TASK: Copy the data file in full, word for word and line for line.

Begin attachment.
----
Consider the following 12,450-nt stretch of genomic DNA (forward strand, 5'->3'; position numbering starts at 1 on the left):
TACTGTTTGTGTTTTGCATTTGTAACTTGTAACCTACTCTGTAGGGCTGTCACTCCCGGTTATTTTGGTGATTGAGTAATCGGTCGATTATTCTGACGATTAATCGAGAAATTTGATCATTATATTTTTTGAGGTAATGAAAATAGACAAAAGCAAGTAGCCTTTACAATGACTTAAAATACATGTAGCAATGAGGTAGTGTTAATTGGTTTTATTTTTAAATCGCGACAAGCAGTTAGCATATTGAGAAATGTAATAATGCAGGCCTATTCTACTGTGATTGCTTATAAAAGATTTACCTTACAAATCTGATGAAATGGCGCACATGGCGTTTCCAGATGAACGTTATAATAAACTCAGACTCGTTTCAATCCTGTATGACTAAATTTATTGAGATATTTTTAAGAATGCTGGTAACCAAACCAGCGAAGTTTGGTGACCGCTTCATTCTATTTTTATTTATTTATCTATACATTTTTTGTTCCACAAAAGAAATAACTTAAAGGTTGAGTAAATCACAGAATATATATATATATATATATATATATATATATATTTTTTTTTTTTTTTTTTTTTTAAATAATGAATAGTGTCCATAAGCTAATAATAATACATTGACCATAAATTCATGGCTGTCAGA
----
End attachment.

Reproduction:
Consider the following 12,450-nt stretch of genomic DNA (forward strand, 5'->3'; position numbering starts at 1 on the left):
TACTGTTTGTGTTTTGCATTTGTAACTTGTAACCTACTCTGTAGGGCTGTCACTCCCGGTTATTTTGGTGATTGAGTAATCGGTCGATTATTCTGACGATTAATCGAGAAATTTGATCATTATATTTTTTGAGGTAATGAAAATAGACAAAAGCAAGTAGCCTTTACAATGACTTAAAATACATGTAGCAATGAGGTAGTGTTAATTGGTTTTATTTTTAAATCGCGACAAGCAGTTAGCATATTGAGAAATGTAATAATGCAGGCCTATTCTACTGTGATTGCTTATAAAAGATTTACCTTACAAATCTGATGAAATGGCGCACATGGCGTTTCCAGATGAACGTTATAATAAACTCAGACTCGTTTCAATCCTGTATGACTAAATTTATTGAGATATTTTTAAGAATGCTGGTAACCAAACCAGCGAAGTTTGGTGACCGCTTCATTCTATTTTTATTTATTTATCTATACATTTTTTGTTCCACAAAAGAAATAACTTAAAGGTTGAGTAAATCACAGAATATATATATATATATATATATATATATATATATTTTTTTTTTTTTTTTTTTTTTAAATAATGAATAGTGTCCATAAGCTAATAATAATACATTGACCATAAATTCATGGCTGTCAGA